Princess Anne's $150K brooch at Royal Ascot wasn't originally a brooch at all - find out the fascinating history of the 1930s treasure

Princess Anne repurposed a sentimental gift given to her grandmother, Elizabeth, the Queen Mother

Princess Anne wore the aquamarine pinecone brooch, taken from a historic tiara
(Image credit: JOHN STILLWELL/AFP via Getty Images)

Anne, The Princess Royal made a stunning appearance at Royal Ascot earlier this week where she re-wore an outfit she originally wore in the 1970s. However, it wasn’t just her ensemble that proved the Princess Royal knew how to give vintage pieces their time to shine. On her jacket, she wore a $150K brooch that was actually repurposed from a tiara gifted to her late grandmother, Elizabeth Bowes-Lyon (known by most as the Queen Mother).

Proving she truly doesn’t let anything go to waste, the resource Anne wore a *40 year old* dress and made it look perfectly on trend.

The Princess Royal donned a light blue dress and a matching sash in her hat. The dress featured a retro circular collar, buttons going down the bodice, and timeless pleats.

According to the Instagram account The Royal Fashion Police, the Princess Royal first wore this exact dress back in the 1970s. Talk about circular fashion.

Over her lovely blue dress, the Princess sported a white tweed jacket, complete with a series of brooches and pins to accompany the blue tones in her outfit.

Princess Anne's outfit was made up of entirely reworked vintage pieces

(Image credit: Max Mumby/Indigo/Getty Images)

And it’s the brooch which we’re turning our attention to today, because it has a deceptively romantic and intriguing history.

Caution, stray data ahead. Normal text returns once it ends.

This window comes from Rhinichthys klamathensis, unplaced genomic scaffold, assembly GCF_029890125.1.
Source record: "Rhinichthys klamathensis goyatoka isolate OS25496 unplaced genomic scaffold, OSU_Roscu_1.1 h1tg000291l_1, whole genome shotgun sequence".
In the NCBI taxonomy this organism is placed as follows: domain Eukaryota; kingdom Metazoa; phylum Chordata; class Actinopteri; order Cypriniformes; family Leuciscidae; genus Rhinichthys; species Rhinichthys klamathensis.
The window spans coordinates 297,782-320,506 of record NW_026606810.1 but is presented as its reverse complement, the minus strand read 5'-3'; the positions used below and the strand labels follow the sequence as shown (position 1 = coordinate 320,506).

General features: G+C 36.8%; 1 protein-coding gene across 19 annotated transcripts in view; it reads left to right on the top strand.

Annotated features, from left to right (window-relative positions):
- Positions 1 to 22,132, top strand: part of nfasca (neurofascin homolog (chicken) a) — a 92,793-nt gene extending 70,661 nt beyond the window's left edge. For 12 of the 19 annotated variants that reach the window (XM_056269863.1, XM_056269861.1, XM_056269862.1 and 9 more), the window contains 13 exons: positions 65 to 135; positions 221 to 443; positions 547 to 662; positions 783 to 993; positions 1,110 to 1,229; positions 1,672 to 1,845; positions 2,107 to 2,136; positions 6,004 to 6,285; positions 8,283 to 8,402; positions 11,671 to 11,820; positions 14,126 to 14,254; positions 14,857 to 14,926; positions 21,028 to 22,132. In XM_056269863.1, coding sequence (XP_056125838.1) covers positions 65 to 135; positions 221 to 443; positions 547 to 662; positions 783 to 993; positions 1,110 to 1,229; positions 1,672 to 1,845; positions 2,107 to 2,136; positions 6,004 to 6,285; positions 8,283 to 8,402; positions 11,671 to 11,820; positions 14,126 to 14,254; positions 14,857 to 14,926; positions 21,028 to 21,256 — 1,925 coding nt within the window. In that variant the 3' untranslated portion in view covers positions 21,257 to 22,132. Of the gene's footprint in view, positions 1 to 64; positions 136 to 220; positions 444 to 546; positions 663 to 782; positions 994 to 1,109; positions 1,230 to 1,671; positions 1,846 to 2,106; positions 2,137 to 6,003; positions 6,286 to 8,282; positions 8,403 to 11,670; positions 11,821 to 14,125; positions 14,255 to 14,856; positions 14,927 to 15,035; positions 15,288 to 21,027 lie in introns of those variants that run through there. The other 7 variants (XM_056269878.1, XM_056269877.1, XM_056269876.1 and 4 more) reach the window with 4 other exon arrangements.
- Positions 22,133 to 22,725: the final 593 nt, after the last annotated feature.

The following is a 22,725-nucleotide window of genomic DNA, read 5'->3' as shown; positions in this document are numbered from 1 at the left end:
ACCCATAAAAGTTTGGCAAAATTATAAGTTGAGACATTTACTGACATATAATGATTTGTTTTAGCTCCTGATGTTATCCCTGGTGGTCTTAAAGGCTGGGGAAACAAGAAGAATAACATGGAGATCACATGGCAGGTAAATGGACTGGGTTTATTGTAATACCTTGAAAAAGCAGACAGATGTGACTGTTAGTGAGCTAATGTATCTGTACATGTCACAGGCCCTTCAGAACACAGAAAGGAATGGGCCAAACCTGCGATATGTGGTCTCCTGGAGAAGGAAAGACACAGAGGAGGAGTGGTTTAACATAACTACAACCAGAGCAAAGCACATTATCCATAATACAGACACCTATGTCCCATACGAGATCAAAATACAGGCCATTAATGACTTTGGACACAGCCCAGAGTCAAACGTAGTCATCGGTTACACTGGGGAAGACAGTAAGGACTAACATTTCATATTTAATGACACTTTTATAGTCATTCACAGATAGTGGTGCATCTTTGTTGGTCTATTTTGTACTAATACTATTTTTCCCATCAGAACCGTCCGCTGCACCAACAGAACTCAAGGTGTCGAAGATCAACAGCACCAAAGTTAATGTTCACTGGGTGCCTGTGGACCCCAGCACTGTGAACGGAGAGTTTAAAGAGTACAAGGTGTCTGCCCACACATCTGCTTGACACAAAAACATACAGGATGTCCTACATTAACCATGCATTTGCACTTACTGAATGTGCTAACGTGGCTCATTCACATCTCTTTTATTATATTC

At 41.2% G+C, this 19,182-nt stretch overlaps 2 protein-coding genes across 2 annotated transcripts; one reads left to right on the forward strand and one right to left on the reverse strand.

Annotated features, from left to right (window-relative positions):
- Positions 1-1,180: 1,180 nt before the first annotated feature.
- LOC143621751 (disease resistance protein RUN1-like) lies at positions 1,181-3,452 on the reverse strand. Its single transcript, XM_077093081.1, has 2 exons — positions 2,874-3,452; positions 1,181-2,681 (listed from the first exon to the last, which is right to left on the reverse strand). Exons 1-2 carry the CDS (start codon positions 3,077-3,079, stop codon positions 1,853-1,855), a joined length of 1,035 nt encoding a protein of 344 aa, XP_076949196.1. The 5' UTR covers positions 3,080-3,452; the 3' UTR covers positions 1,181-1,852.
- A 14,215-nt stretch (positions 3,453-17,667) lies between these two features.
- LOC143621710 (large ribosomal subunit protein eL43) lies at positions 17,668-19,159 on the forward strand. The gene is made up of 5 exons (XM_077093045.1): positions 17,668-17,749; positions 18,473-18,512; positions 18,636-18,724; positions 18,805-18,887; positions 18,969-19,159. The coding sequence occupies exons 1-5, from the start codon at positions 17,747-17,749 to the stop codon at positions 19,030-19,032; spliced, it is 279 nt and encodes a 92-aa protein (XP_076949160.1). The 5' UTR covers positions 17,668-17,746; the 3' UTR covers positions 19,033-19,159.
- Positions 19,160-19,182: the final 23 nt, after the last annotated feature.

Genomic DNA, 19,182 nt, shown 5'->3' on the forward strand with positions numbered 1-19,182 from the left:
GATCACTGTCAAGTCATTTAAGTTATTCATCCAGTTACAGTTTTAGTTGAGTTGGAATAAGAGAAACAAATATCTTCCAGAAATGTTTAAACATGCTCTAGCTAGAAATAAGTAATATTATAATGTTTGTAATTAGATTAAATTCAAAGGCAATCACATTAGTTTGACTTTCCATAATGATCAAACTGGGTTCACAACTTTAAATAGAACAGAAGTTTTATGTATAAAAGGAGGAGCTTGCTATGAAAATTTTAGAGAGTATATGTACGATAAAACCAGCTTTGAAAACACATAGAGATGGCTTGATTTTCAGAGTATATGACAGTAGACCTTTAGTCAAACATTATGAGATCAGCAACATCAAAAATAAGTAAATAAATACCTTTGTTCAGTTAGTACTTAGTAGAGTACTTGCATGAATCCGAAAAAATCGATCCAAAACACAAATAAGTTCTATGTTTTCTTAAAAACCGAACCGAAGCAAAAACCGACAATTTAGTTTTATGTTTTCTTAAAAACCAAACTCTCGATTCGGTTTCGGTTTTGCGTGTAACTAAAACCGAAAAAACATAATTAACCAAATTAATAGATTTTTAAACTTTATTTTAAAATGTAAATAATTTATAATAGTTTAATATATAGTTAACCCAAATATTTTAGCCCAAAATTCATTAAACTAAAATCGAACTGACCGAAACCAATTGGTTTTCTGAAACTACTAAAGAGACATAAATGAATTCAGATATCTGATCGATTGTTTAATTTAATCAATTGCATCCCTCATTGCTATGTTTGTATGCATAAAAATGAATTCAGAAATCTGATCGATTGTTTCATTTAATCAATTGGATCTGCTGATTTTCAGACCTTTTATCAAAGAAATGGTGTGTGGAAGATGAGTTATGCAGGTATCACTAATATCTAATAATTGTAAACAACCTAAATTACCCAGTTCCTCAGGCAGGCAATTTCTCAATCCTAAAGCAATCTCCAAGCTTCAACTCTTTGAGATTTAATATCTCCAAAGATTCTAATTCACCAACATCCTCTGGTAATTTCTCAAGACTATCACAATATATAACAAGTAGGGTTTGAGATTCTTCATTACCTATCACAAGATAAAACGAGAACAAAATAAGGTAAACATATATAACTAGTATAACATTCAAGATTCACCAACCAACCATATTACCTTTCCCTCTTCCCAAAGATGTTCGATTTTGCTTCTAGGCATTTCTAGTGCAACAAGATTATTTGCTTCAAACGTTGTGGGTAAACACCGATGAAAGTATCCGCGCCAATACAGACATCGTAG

The diamond and aquamarine brooch was never a brooch to begin with.

It was, in fact, part of the Aquamarine Pineflower tiara. The tiara was designed by Cartier and features designs very evocative of the 1930s era – but one thing which has puzzled jewelry fans is the use of pinecone motifs.

There is a traditional belief that pinecones should be given to people to hang above the door of their home in order to bring the family good health, hospitality and good luck.

Princess Anne wearing the original Aquamarine Pineflower Tiara

(Image credit: Instagram)

But it’s never really been clear why the tiara commissioned by King George VI for his and Elizabeth’s anniversary was quite so pinecone heavy.

Either way, the tiara was eventually passed down to Anne.

As a tiara, Anne did wear it occasionally, but she ultimately decided to remove the central feature and turn it into the brooch we saw at Royal Ascot.

Princess Anne has been wearing the Cartier aquamarine gem as a brooch since around 2014

(Image credit: VICTORIA JONES/AFP via Getty Images)

Maxwell Stone, leading diamond expert from Steven Stone, spoke with woman&home and said, “Interestingly, Princess Anne's diamond and aquamarine brooch wasn't always a brooch. It was actually a tiara that belonged to Queen Elizabeth - she gifted it to her Granddaughter, Princess Anne, in 1973 as a wedding present.”

Created by Cartier, the tiara is known as the Aquamarine Pineflower tiara… It's thought that King George VI commissioned it as a present for his wife, Queen Elizabeth, in around 1938 - when the royal couple celebrated their 15th wedding anniversary.”

“Princess Anne had the central aquamarine and diamond element of the tiara removed and re-modelled into a brooch - presumably so she could wear it more regularly.”

“The tiara is still seen today and Princess Anne tends to wear it to state events. A large rectangular aquamarine sits in place of the element that the Princess Royal had removed for the brooch. I'd estimate the beautiful brooch to be worth $150,000.”

Jack Slater
Freelance writer

Jack Slater is not the Last Action Hero, but that's what comes up first when you Google him. Preferring a much more sedentary life, Jack gets his thrills by covering news, entertainment, celebrity, film and culture for woman&home, and other digital publications.

Having written for various print and online publications—ranging from national syndicates to niche magazines—Jack has written about nearly everything there is to write about, covering LGBTQ+ news, celebrity features, TV and film scoops, reviewing the latest theatre shows lighting up London’s West End and the most pressing of SEO based stories.